December 11th, Los Angeles, @ The Blue WhaleRichard Sears (piano) and band. Sears’ album, Rick, is streamable on his site, and it’s good stuff. Just check out the exciting title track, with its pulsing guitar and very, well, Chris Speed-like sax played by Sam Gandel.

December 12th, Phoenix, AZ @ Modified Arts — Unknown.

December 13th, Tucson, AZ @ Solar Culture — Folky acoustic music from Sara P. Smith, formerly the trombonist with Chicago-area groups like Isotope 217. You can hear more at sarapsmith.com.

A terrific list, overall. Given enough resources and free time, I’d be tempted to follow Endangered Blood around just to listen to their opening acts. Hopefully some of them benefit from the exposure, or at least get a good audience (gigs are so hard to come by, for many of these folks).  If nothing else, some of them can say they’ve gained one new listener already.

You can hear Endangered Blood’s music on Myspace and YouTube (see below).

Endangered Blood, Richard Sears, Here, L.A., NYC

Stringing things together on the Web again:

1. Holy cow, some downtown NYCers are coming our way.  Endangered Blood will be playing at Studio 1510 (Oakland) on Friday, Dec. 10.  Here’s the calendar listing.

The band is Chris Speed (sax), Oscar Noriega (other sax), Trevor Dunn (bass), and Jim Black (drums).  I’m familiar with the constituent parts but not the whole.  This Danish calendar says they “create a new sound that integrates swing, free jazz, and rock, while maintaining the experimental energy that all these musicians are known for,” and it points to another couple of more detailed quotes, from sources closer to home. The video below offers some clue as well.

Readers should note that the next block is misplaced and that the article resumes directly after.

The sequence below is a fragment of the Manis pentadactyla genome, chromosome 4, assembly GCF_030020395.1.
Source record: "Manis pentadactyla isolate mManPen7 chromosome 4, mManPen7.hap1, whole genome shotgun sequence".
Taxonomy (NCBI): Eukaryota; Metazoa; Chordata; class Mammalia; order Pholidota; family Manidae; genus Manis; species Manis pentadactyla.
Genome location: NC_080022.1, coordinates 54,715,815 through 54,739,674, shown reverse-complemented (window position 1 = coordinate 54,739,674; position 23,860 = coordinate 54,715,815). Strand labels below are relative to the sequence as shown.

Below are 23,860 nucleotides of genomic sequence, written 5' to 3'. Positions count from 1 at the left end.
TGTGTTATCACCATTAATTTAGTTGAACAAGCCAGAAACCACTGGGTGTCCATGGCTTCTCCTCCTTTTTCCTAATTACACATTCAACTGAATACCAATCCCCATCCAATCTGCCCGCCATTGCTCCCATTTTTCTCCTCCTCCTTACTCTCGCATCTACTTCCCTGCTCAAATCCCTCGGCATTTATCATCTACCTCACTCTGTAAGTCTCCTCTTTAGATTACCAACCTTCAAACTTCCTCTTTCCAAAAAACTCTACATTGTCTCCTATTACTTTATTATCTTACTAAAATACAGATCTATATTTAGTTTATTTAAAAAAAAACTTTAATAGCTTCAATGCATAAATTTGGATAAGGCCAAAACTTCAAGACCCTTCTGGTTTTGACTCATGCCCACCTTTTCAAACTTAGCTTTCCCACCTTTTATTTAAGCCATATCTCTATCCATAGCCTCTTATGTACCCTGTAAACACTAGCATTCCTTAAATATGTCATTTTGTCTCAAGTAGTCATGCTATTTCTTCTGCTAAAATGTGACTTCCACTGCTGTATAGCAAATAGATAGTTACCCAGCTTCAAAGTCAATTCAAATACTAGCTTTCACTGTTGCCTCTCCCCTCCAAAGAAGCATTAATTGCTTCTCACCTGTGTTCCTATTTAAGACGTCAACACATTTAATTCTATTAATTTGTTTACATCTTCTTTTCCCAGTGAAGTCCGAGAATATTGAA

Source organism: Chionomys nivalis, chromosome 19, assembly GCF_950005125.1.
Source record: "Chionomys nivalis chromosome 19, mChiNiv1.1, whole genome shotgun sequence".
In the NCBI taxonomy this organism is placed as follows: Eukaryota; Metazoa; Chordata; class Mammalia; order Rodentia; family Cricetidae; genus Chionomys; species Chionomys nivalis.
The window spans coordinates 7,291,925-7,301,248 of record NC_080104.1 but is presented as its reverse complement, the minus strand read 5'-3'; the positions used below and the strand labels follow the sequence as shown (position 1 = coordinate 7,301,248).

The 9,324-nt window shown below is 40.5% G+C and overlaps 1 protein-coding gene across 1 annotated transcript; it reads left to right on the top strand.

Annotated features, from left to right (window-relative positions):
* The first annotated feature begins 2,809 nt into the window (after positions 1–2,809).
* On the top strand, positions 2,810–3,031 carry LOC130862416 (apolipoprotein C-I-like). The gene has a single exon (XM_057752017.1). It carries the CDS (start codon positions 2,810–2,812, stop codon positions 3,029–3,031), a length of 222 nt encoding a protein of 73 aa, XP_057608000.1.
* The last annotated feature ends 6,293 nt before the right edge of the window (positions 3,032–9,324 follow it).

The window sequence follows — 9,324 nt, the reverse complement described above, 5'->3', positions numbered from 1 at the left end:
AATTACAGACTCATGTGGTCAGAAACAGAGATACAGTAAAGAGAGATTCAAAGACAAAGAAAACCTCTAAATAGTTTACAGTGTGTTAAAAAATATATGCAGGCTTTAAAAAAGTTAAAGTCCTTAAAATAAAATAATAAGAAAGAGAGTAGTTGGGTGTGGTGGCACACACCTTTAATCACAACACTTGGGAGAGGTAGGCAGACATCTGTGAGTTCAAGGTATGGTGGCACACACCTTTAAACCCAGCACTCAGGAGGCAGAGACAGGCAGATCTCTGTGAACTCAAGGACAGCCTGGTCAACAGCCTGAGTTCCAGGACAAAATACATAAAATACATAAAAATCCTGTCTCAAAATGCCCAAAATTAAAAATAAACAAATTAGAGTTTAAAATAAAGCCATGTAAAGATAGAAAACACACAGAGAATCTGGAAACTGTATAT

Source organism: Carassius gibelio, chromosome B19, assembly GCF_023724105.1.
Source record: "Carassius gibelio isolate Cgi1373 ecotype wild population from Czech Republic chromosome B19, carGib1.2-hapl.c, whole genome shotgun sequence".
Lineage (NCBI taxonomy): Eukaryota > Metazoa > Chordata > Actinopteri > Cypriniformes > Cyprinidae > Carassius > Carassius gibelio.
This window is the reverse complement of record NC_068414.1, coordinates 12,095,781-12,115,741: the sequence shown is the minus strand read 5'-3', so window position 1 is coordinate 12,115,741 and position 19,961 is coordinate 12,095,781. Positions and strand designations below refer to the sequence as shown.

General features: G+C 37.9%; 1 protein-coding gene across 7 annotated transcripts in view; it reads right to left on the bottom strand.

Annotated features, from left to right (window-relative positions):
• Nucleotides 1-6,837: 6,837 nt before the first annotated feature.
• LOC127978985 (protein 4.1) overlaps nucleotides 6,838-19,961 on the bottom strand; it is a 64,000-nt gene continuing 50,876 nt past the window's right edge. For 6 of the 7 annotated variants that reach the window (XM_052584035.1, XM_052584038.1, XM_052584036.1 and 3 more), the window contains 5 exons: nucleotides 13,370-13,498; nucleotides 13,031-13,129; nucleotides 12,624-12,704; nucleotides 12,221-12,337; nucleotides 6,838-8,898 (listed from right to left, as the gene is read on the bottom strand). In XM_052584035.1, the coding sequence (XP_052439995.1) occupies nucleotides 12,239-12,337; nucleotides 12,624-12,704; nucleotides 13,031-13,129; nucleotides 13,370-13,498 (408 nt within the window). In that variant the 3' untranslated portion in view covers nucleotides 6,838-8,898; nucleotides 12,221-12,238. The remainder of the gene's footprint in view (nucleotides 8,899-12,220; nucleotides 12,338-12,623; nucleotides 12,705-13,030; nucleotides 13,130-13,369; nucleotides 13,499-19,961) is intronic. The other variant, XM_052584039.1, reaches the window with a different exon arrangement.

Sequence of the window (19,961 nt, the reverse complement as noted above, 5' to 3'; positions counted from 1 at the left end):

Opening that show will be the Bay Area trio of Scott Looney (keys), Doug Stuart (bass), and Kjell Nordeson (drums).

Cool.

2. That show is part of a western U.S. tour, so they’ll be in L.A. too, at Blue Whale on Saturday Dec. 11.

3. Keyboardist Richard Sears will open for them in L.A., with a full band. (Photo at right by Dario Griffin.) I’d never heard of Sears before, but his album, Rick, is streamable on his Web site and sounds pretty dang cool — the title track blends a choppy, agitated guitar rhythm with the kind of lazyboat horn melody that’s found on some Chris Speed and Jim Black records.  Thus do we come full circle, if we stretch hard enough.